New York Times:
Interesting post from the New Republic:
By Inga Saffron
"It turns out that the old complaint against gentrification, that it drives out minorities, is far too simplistic. Instead, we should be worrying about a different concern: It hasn’t built the diversity that Jacobsian urbanists envisioned, and that cities need."
Source: Business Week. Death of the McMansion Has Been Greatly Exaggerated
McMansions may not be as popular after the Great Recession of 2008, but Americans still want larger homes. The National Association of Home Builders recently released their nationwide 2011 survey "What Home Buyers Really Want." NAHB surveys new and potential homebuyers preferences for "home type and size, room layout and design, kitchen and baths, windows and doors, accessibility and outdoor features, electronics and technology in the home, energy efficiency, choosing a community, and trade-offs buyers are willing to make."
Thank you to The Urban Land Institute for providing an overall summary of the data.
Some interesting findings:
1) The average new single-family house is now over 2,500 sq. ft. and continuing to trend larger.
2) This trend reflects the preferences of higher-income families that can afford large downpayments and financing in a tight mortgage market.
3) According to the NAHB most buyers aspire to own a home with a median of 2,226 sq. ft.
4) The majority of people surveyed want 3 to 4 bedrooms and 2.5 bathrooms.
5) Most interesting: apparently 6 of 10 people surveyed would go without a living room.
While revising the final chapter of my dissertation I came across some interesting data on income segregation by the Pew Research Center. Although Pew's research covers the entire United States (see 2012 report, "The Rise of Residential Segregation by Income") for this post I will focus on Washington, DC (where I currently reside).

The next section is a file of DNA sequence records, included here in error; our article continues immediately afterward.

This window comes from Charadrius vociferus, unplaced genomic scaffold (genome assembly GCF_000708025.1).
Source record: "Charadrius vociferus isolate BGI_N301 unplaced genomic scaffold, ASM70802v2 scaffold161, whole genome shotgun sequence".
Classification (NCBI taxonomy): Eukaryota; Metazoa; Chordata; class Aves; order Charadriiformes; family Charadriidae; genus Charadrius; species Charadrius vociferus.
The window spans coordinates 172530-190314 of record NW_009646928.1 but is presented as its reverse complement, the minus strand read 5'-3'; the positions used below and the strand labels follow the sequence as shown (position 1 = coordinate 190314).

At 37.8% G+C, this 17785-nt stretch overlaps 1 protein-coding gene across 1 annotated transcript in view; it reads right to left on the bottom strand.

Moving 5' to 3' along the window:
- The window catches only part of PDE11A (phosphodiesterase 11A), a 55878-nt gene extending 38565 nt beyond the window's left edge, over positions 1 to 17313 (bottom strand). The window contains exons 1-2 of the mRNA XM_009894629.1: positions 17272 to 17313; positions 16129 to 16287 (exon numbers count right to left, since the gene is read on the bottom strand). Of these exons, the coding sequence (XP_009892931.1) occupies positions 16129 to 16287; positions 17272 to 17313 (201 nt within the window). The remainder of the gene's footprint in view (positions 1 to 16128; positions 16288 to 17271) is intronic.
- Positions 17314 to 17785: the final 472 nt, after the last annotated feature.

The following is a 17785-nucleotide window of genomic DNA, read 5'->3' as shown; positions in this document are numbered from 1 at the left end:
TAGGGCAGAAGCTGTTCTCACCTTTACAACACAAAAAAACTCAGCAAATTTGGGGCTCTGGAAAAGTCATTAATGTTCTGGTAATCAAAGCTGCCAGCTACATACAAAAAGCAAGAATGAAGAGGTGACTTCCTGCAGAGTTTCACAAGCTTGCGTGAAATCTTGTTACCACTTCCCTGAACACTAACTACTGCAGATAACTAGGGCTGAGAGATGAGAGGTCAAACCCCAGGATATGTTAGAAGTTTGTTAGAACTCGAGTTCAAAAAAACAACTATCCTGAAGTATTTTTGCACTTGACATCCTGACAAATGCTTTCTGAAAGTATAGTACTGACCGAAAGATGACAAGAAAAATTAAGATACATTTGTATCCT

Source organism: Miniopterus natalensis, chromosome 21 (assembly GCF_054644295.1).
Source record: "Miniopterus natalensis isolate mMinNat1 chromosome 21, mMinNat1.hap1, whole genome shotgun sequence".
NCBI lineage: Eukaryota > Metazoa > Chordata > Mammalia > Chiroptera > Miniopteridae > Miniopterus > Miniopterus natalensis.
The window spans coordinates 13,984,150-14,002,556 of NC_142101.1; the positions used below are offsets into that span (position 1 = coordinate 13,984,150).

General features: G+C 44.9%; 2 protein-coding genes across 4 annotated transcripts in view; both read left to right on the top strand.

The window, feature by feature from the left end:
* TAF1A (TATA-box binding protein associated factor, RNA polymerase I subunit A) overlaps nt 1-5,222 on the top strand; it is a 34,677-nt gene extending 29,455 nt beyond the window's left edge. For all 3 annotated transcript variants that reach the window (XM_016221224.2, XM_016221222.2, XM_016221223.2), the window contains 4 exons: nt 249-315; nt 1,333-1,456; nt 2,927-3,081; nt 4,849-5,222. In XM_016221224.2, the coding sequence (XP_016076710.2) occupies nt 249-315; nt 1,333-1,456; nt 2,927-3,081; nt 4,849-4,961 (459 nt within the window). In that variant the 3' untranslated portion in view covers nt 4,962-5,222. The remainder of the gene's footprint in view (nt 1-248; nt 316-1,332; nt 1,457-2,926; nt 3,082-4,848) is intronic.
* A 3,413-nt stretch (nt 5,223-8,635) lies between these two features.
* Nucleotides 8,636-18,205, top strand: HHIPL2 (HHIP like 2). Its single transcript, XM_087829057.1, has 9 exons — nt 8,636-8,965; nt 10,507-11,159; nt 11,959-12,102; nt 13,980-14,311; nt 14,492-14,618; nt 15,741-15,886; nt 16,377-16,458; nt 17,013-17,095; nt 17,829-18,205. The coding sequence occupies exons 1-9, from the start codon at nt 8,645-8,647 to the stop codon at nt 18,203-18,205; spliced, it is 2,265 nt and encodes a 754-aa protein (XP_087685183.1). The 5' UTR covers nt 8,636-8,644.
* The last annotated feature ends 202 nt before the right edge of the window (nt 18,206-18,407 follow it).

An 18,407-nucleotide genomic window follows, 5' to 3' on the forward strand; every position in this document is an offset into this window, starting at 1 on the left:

The above map represents the Pew's Residential Income Segregation Index (RISI) for Washington, DC. RISI is calculated by adding the rate of lower-income households living in a majority lower-income tract and the rate of upper-income households living in a majority upper-income tract. Red represents lower income tracts and blue higher income tracts. Washington's score is 47 (the maximum score is 200) in comparison to the highest scoring metro areas, Houston and Dallas that have a RISI score of 61 and 60, respectively. Between 1980 and 2010, the Washington DC metro area population increased 78%, but the RISI scored only increased by 4.
The reports states that "the typical upper-income household is more likely to live alongside other upper-income households, more than two-thirds of the neighbors of the typical upper-income household in 2010 were either middle income or lower-income households." Although Pew did not report detailed data on the DC metro area, further research on gentrification in the District in comparison to the surrounding area may explain why the DC metro area has a relatively low RISI score.
It is worth noting that residential segregation by race is still more prevalent than income. The report states that "[i]n 2010, 42% of blacks lived in a census tract that was majority black, compared with 28% of low-income households living in a majority low-income tract and 18% of upper-income households living in a majority upper-income tract." This is still the case in the DC metro area. Yale Professor Bill Rankin's map illustrates the point:
Source: Radical Cartography Project
I watch a lot of HGTV--especially "House Hunters." I am always curious if the houses they feature all over the country represent the typical American home. Also, is the demand depicted on the show for the ideal home featuring at least two bathrooms, a home office, and a "bonus" room or man cave representative of the actual market? Fortunately, some of these questions can be answered examining the US Census Bureau's 2011 American Housing Survey released this month.
Out of curiousity I decided to compare the 2011 data to 1985 (the Housing Survey dates back to 1973). In 1985, the median square footage of a single detached home was 1,636. In 2011, the median square footage has increased to 1800 (providing the average household an additional 100+ sq. ft. per occupant). The majority of homes in 1985 had 4-5 rooms versus 2011 with the majority of homes having 6 or more rooms (not including bathrooms). The most significant change is the number of bathrooms per home. Since 1973, the average home had 1 bathroom. Now, the average home has at least 2 bathrooms. What is that about? Lifestyle changes, privacy, aspirational?